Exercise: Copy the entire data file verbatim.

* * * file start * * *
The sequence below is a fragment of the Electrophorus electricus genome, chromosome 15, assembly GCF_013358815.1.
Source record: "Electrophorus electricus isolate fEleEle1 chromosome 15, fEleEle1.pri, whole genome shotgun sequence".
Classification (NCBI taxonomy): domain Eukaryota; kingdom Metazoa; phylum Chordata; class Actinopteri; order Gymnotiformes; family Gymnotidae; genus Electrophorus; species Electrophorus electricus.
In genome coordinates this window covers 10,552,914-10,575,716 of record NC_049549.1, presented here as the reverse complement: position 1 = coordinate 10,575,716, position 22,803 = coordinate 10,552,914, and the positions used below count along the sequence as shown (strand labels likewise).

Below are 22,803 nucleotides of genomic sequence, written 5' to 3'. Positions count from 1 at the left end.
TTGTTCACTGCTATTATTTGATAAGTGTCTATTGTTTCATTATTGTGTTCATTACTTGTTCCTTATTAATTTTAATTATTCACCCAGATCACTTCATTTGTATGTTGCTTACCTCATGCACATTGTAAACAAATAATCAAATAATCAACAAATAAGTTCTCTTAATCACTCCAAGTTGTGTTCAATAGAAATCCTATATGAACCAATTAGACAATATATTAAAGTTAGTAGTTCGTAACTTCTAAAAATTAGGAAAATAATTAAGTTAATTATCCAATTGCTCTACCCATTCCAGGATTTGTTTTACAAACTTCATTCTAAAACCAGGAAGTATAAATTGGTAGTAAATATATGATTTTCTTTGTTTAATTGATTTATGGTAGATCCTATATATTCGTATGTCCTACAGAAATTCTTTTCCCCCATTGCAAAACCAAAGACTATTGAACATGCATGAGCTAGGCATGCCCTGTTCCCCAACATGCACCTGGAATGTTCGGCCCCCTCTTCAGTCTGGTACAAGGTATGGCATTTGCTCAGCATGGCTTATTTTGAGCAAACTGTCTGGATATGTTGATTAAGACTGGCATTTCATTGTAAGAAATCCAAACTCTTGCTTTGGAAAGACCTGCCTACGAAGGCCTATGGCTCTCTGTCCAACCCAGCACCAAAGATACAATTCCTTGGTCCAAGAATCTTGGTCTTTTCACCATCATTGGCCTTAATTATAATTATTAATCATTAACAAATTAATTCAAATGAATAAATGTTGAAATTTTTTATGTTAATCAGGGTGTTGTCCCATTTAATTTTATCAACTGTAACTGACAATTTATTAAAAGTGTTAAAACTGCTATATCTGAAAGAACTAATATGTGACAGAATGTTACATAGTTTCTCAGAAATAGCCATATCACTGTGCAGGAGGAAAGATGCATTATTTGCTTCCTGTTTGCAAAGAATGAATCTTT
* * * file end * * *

The sequence below is a fragment of the Electrophorus electricus genome, chromosome 15, assembly GCF_013358815.1.
Source record: "Electrophorus electricus isolate fEleEle1 chromosome 15, fEleEle1.pri, whole genome shotgun sequence".
Classification (NCBI taxonomy): domain Eukaryota; kingdom Metazoa; phylum Chordata; class Actinopteri; order Gymnotiformes; family Gymnotidae; genus Electrophorus; species Electrophorus electricus.
In genome coordinates this window covers 10,552,914-10,575,716 of record NC_049549.1, presented here as the reverse complement: position 1 = coordinate 10,575,716, position 22,803 = coordinate 10,552,914, and the positions used below count along the sequence as shown (strand labels likewise).

Below are 22,803 nucleotides of genomic sequence, written 5' to 3'. Positions count from 1 at the left end.
TTGTTCACTGCTATTATTTGATAAGTGTCTATTGTTTCATTATTGTGTTCATTACTTGTTCCTTATTAATTTTAATTATTCACCCAGATCACTTCATTTGTATGTTGCTTACCTCATGCACATTGTAAACAAATAATCAAATAATCAACAAATAAGTTCTCTTAATCACTCCAAGTTGTGTTCAATAGAAATCCTATATGAACCAATTAGACAATATATTAAAGTTAGTAGTTCGTAACTTCTAAAAATTAGGAAAATAATTAAGTTAATTATCCAATTGCTCTACCCATTCCAGGATTTGTTTTACAAACTTCATTCTAAAACCAGGAAGTATAAATTGGTAGTAAATATATGATTTTCTTTGTTTAATTGATTTATGGTAGATCCTATATATTCGTATGTCCTACAGAAATTCTTTTCCCCCATTGCAAAACCAAAGACTATTGAACATGCATGAGCTAGGCATGCCCTGTTCCCCAACATGCACCTGGAATGTTCGGCCCCCTCTTCAGTCTGGTACAAGGTATGGCATTTGCTCAGCATGGCTTATTTTGAGCAAACTGTCTGGATATGTTGATTAAGACTGGCATTTCATTGTAAGAAATCCAAACTCTTGCTTTGGAAAGACCTGCCTACGAAGGCCTATGGCTCTCTGTCCAACCCAGCACCAAAGATACAATTCCTTGGTCCAAGAATCTTGGTCTTTTCACCATCATTGGCCTTAATTATAATTATTAATCATTAACAAATTAATTCAAATGAATAAATGTTGAAATTTTTTATGTTAATCAGGGTGTTGTCCCATTTAATTTTATCAACTGTAACTGACAATTTATTAAAAGTGTTAAAACTGCTATATCTGAAAGAACTAATATGTGACAGAATGTTACATAGTTTCTCAGAAATAGCCATATCACTGTGCAGGAGGAAAGATGCATTATTTGCTTCCTGTTTGCAAAGAATGAATCTTT